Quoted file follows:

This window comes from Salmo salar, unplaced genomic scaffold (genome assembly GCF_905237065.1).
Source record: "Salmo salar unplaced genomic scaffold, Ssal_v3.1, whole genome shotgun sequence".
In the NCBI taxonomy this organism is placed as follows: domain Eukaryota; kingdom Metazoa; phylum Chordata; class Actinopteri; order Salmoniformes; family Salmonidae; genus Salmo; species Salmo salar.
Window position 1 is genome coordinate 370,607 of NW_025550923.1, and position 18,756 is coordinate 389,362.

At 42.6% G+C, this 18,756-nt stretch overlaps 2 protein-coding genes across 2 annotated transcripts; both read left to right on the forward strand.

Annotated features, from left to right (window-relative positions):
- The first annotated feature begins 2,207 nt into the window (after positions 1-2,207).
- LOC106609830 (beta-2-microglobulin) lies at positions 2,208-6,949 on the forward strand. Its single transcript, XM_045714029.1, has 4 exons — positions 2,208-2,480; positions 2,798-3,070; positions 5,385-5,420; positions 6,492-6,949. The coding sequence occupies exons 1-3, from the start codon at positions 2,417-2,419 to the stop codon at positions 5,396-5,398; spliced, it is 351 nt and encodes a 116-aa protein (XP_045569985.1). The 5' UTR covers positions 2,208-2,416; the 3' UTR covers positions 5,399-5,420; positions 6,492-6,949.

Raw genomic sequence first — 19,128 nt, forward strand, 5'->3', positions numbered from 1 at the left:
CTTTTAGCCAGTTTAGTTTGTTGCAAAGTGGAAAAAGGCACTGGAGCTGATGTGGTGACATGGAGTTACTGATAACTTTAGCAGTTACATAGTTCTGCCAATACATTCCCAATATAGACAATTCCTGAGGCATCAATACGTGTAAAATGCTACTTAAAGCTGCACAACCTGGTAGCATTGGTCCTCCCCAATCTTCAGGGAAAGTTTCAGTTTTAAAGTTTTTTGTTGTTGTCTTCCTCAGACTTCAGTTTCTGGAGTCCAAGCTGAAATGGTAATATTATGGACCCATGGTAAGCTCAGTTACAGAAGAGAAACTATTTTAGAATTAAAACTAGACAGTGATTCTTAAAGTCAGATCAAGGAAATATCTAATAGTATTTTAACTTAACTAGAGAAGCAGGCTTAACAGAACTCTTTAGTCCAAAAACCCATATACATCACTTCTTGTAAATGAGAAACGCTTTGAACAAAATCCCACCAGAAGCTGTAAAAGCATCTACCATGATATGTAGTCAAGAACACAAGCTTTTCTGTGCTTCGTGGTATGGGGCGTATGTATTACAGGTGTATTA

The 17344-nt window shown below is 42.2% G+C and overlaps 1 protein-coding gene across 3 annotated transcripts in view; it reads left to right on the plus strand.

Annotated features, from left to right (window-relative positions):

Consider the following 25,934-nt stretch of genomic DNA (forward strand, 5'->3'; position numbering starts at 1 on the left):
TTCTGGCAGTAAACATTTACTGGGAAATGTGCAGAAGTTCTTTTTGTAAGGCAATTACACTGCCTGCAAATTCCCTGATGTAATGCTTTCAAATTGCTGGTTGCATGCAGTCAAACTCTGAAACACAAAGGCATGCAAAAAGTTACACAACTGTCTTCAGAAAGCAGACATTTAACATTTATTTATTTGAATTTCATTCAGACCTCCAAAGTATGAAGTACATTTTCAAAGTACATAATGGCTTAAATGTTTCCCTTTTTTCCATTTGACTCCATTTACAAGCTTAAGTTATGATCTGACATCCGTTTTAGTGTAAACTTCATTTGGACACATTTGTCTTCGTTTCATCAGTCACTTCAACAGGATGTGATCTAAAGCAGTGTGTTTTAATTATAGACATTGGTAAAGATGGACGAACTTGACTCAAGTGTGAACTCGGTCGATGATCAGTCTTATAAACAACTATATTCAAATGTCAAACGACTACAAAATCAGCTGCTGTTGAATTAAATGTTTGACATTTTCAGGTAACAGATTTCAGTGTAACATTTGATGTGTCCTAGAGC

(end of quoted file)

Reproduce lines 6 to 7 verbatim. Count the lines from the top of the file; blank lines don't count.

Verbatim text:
Annotated features, from left to right (window-relative positions):
- The first annotated feature begins 2,207 nt into the window (after positions 1-2,207).